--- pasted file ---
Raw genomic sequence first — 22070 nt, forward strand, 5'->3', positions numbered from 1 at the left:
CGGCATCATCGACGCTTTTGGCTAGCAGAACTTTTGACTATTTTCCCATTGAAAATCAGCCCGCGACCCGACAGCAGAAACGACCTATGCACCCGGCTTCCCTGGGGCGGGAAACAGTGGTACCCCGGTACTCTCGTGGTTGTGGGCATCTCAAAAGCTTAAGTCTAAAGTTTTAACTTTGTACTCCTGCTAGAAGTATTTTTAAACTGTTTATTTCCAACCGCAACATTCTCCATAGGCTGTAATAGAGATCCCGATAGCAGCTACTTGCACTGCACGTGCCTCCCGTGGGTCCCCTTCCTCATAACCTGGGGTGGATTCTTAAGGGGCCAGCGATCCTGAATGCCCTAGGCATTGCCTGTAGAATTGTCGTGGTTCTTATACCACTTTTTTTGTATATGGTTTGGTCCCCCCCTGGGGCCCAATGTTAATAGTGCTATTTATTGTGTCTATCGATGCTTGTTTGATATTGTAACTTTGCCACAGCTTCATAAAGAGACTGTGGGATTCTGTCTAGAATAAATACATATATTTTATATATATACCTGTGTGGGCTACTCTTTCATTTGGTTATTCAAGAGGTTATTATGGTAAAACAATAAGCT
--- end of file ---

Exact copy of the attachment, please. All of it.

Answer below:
Raw genomic sequence first — 22070 nt, forward strand, 5'->3', positions numbered from 1 at the left:
CGGCATCATCGACGCTTTTGGCTAGCAGAACTTTTGACTATTTTCCCATTGAAAATCAGCCCGCGACCCGACAGCAGAAACGACCTATGCACCCGGCTTCCCTGGGGCGGGAAACAGTGGTACCCCGGTACTCTCGTGGTTGTGGGCATCTCAAAAGCTTAAGTCTAAAGTTTTAACTTTGTACTCCTGCTAGAAGTATTTTTAAACTGTTTATTTCCAACCGCAACATTCTCCATAGGCTGTAATAGAGATCCCGATAGCAGCTACTTGCACTGCACGTGCCTCCCGTGGGTCCCCTTCCTCATAACCTGGGGTGGATTCTTAAGGGGCCAGCGATCCTGAATGCCCTAGGCATTGCCTGTAGAATTGTCGTGGTTCTTATACCACTTTTTTTGTATATGGTTTGGTCCCCCCCTGGGGCCCAATGTTAATAGTGCTATTTATTGTGTCTATCGATGCTTGTTTGATATTGTAACTTTGCCACAGCTTCATAAAGAGACTGTGGGATTCTGTCTAGAATAAATACATATATTTTATATATATACCTGTGTGGGCTACTCTTTCATTTGGTTATTCAAGAGGTTATTATGGTAAAACAATAAGCT